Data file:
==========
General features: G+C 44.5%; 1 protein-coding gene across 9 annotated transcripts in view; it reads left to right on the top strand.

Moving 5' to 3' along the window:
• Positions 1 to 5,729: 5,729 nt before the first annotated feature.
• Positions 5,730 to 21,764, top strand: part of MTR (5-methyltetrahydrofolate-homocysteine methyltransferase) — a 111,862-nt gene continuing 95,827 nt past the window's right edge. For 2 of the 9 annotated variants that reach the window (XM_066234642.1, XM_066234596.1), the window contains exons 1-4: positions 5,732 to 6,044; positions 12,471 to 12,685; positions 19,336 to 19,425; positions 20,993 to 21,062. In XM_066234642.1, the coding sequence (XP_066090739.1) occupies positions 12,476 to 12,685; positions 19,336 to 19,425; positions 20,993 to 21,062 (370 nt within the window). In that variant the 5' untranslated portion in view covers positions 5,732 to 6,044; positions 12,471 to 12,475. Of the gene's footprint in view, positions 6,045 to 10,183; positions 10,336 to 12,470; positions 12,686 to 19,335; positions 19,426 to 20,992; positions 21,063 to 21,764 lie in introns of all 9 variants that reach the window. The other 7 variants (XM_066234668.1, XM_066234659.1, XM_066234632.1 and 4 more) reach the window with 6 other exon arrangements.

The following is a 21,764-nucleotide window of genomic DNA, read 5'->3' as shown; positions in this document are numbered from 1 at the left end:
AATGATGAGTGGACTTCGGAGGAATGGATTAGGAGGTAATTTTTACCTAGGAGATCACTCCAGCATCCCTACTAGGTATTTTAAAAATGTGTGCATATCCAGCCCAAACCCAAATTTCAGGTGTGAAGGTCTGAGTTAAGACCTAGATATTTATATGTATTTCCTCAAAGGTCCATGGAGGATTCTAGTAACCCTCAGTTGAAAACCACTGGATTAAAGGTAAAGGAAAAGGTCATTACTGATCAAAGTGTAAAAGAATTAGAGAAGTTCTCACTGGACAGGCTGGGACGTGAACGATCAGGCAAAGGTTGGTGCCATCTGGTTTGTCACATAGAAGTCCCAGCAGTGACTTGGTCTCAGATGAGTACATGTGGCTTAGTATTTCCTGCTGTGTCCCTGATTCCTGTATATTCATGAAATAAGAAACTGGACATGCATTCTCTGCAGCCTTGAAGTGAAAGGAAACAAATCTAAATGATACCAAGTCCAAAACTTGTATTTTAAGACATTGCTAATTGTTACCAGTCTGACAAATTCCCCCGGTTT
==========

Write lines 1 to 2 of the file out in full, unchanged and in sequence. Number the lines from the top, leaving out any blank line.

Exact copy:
General features: G+C 44.5%; 1 protein-coding gene across 9 annotated transcripts in view; it reads left to right on the top strand.

Moving 5' to 3' along the window: